Thomas Nagel, Professor of Law and Philosophy at NYU, now in his seventies, has made it part of his life’s work to keep us honest about a few small crucial distinctions, in particular to fight off reductionism: to fight off the oversimplifying tendency in scientific empiricism that would reduce our concept of mind to neurochemical phenomena alone. In mainstream science of mind, presently, reductionism rules. Everybody aims to discover “neural correlates of consciousness.” Everyone is watching MRI images in which brain-parts light up while subjects’ thoughts play. The ruling belief is that, when we have a “thought,” no part of it is an immaterial thing like a puffy dialogue-balloon over our heads; the thought has a physical, neural basis. The orthodox view is that the thought has a strictly physical basis. This is called the identity theory, that a “thought” and its nervous-system flicker are the same event. The identity theory, in the words of neuroscientist John Kihlstrom at Berkeley, explains the mind as nothing fancier than “sparks and drips at the synapses.” Thomas Nagel has been insisting that we must remain patiently agnostic in the face of this reductionist identification of mental with physical. In a famous essay from 1974, called “What Is It Like to Be a Bat?,” he defended the sovereignty of subjective consciousness. Each of us conscious beings, when we experience a simple thing like yellowness or a handclasp or anger, enjoys a personal, non-fungible subjectivity, whose mystery will never be accessible to the measurers of sparks and drips.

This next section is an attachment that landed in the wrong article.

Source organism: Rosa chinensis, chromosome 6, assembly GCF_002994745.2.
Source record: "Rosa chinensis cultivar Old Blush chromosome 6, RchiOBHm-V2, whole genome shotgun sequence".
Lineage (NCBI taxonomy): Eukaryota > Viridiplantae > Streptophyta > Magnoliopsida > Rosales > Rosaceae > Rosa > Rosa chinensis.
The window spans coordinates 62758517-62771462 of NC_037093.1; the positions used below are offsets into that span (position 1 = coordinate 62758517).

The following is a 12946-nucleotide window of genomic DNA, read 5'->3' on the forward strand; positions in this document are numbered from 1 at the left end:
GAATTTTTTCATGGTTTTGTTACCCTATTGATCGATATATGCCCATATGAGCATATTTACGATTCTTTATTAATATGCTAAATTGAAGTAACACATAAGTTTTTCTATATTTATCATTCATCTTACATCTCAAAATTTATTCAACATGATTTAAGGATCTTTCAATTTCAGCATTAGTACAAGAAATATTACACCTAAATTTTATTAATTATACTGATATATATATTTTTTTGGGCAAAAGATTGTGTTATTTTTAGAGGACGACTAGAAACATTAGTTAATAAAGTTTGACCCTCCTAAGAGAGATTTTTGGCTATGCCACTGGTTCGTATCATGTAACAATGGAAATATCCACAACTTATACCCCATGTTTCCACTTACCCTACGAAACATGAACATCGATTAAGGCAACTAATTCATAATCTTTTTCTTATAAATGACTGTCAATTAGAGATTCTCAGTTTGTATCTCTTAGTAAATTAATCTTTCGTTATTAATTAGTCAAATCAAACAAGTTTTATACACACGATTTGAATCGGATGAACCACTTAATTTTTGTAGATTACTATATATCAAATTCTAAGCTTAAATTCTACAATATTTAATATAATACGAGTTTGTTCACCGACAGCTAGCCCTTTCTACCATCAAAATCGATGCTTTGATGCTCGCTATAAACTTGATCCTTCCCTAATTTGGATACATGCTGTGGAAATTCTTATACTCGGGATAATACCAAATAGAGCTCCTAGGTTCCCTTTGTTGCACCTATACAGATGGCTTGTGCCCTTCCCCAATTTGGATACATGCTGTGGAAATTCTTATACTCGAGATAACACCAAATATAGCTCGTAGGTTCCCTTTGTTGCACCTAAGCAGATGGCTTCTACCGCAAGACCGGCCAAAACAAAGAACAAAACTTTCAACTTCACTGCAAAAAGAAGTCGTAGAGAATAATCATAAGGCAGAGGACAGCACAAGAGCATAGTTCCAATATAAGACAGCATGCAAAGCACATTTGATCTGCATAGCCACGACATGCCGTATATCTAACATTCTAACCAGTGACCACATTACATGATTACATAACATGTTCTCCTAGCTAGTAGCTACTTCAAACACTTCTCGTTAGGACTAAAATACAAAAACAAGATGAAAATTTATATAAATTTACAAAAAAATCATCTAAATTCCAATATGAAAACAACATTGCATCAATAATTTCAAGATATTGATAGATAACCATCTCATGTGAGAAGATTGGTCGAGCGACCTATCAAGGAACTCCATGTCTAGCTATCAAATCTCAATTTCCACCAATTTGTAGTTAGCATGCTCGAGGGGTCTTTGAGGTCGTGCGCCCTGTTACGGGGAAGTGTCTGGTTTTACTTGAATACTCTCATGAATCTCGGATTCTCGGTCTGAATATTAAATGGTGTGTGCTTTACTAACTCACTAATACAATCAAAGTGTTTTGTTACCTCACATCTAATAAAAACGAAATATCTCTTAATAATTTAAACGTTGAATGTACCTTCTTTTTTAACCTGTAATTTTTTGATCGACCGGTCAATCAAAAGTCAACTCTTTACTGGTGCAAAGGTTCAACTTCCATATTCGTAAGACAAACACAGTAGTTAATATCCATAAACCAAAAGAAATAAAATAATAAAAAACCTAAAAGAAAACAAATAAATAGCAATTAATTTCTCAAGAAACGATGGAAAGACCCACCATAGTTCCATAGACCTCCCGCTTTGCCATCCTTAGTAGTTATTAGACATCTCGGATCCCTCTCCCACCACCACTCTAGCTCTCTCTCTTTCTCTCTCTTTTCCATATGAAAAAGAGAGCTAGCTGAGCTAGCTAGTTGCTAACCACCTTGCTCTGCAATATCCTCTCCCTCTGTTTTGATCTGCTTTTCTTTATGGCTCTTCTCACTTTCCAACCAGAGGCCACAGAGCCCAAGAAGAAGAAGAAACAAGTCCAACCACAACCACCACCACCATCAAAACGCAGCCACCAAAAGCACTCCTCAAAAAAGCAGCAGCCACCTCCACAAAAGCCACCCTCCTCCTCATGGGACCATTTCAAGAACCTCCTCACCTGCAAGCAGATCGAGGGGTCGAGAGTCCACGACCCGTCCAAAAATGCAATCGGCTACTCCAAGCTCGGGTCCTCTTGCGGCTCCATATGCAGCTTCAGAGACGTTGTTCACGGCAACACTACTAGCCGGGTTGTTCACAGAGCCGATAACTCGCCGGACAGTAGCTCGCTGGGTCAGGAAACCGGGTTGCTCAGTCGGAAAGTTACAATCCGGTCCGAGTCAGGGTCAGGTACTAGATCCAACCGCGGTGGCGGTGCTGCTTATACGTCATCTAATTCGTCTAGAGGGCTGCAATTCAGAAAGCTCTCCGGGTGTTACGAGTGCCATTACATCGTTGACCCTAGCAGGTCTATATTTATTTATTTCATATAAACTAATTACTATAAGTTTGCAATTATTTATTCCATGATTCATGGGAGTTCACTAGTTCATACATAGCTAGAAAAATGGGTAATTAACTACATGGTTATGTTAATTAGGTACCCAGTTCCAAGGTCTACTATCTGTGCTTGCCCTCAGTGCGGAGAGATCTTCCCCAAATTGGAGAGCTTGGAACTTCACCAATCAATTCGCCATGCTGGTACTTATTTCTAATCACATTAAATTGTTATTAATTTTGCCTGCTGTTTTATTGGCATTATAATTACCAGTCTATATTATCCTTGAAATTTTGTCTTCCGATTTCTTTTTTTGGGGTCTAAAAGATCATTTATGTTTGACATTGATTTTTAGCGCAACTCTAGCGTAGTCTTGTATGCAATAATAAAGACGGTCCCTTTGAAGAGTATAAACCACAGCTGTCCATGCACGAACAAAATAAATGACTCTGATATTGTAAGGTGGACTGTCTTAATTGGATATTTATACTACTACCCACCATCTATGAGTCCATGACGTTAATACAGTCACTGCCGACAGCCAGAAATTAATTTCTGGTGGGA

more from Louis B. Jones and P. N. Furbank at Threepenny Review here.